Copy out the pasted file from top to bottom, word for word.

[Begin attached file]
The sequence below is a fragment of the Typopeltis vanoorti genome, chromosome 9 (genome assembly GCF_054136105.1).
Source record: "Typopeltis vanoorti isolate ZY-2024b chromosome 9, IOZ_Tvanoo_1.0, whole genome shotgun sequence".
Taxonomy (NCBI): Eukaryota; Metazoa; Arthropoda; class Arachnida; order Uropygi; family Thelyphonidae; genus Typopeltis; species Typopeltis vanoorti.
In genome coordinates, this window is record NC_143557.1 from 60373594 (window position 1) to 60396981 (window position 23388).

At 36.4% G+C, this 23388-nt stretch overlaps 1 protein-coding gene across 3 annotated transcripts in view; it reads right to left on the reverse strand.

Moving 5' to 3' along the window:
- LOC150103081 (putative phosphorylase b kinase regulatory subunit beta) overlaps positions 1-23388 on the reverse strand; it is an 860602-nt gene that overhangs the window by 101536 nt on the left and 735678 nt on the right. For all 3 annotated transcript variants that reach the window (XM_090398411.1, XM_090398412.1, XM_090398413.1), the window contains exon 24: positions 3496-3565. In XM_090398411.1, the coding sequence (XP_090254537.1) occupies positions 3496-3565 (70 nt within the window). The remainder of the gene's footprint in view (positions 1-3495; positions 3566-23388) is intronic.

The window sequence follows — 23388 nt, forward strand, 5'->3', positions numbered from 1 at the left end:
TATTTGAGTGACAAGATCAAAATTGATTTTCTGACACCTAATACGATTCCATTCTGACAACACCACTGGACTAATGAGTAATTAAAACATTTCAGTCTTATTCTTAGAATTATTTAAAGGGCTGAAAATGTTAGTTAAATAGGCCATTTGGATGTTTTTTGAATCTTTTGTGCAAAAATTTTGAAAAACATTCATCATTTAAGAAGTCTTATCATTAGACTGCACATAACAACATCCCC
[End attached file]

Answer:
The sequence below is a fragment of the Typopeltis vanoorti genome, chromosome 9 (genome assembly GCF_054136105.1).
Source record: "Typopeltis vanoorti isolate ZY-2024b chromosome 9, IOZ_Tvanoo_1.0, whole genome shotgun sequence".
Taxonomy (NCBI): Eukaryota; Metazoa; Arthropoda; class Arachnida; order Uropygi; family Thelyphonidae; genus Typopeltis; species Typopeltis vanoorti.
In genome coordinates, this window is record NC_143557.1 from 60373594 (window position 1) to 60396981 (window position 23388).

At 36.4% G+C, this 23388-nt stretch overlaps 1 protein-coding gene across 3 annotated transcripts in view; it reads right to left on the reverse strand.

Moving 5' to 3' along the window:
- LOC150103081 (putative phosphorylase b kinase regulatory subunit beta) overlaps positions 1-23388 on the reverse strand; it is an 860602-nt gene that overhangs the window by 101536 nt on the left and 735678 nt on the right. For all 3 annotated transcript variants that reach the window (XM_090398411.1, XM_090398412.1, XM_090398413.1), the window contains exon 24: positions 3496-3565. In XM_090398411.1, the coding sequence (XP_090254537.1) occupies positions 3496-3565 (70 nt within the window). The remainder of the gene's footprint in view (positions 1-3495; positions 3566-23388) is intronic.

The window sequence follows — 23388 nt, forward strand, 5'->3', positions numbered from 1 at the left end:
TATTTGAGTGACAAGATCAAAATTGATTTTCTGACACCTAATACGATTCCATTCTGACAACACCACTGGACTAATGAGTAATTAAAACATTTCAGTCTTATTCTTAGAATTATTTAAAGGGCTGAAAATGTTAGTTAAATAGGCCATTTGGATGTTTTTTGAATCTTTTGTGCAAAAATTTTGAAAAACATTCATCATTTAAGAAGTCTTATCATTAGACTGCACATAACAACATCCCC